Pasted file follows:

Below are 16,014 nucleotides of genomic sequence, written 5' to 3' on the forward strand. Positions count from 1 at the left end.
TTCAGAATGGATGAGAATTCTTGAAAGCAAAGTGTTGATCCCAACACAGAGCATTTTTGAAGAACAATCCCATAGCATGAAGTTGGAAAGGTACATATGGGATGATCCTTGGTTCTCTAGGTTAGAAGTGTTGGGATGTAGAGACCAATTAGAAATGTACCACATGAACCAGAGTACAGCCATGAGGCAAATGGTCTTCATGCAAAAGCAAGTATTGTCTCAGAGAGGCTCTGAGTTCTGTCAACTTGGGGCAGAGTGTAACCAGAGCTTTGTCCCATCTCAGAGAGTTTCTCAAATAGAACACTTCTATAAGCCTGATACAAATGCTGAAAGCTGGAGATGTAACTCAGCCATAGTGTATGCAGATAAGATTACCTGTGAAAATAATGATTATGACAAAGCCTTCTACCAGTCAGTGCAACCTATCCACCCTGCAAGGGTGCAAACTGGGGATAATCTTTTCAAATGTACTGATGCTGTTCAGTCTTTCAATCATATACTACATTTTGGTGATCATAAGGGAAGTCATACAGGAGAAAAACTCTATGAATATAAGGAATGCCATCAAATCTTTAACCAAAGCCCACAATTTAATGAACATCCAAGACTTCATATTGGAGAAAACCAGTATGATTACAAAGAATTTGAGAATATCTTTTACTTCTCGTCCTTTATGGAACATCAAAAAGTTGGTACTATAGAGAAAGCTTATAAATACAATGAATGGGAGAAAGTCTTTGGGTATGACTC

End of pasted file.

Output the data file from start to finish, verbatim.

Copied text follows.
Below are 16,014 nucleotides of genomic sequence, written 5' to 3' on the forward strand. Positions count from 1 at the left end.
TTCAGAATGGATGAGAATTCTTGAAAGCAAAGTGTTGATCCCAACACAGAGCATTTTTGAAGAACAATCCCATAGCATGAAGTTGGAAAGGTACATATGGGATGATCCTTGGTTCTCTAGGTTAGAAGTGTTGGGATGTAGAGACCAATTAGAAATGTACCACATGAACCAGAGTACAGCCATGAGGCAAATGGTCTTCATGCAAAAGCAAGTATTGTCTCAGAGAGGCTCTGAGTTCTGTCAACTTGGGGCAGAGTGTAACCAGAGCTTTGTCCCATCTCAGAGAGTTTCTCAAATAGAACACTTCTATAAGCCTGATACAAATGCTGAAAGCTGGAGATGTAACTCAGCCATAGTGTATGCAGATAAGATTACCTGTGAAAATAATGATTATGACAAAGCCTTCTACCAGTCAGTGCAACCTATCCACCCTGCAAGGGTGCAAACTGGGGATAATCTTTTCAAATGTACTGATGCTGTTCAGTCTTTCAATCATATACTACATTTTGGTGATCATAAGGGAAGTCATACAGGAGAAAAACTCTATGAATATAAGGAATGCCATCAAATCTTTAACCAAAGCCCACAATTTAATGAACATCCAAGACTTCATATTGGAGAAAACCAGTATGATTACAAAGAATTTGAGAATATCTTTTACTTCTCGTCCTTTATGGAACATCAAAAAGTTGGTACTATAGAGAAAGCTTATAAATACAATGAATGGGAGAAAGTCTTTGGGTATGACTC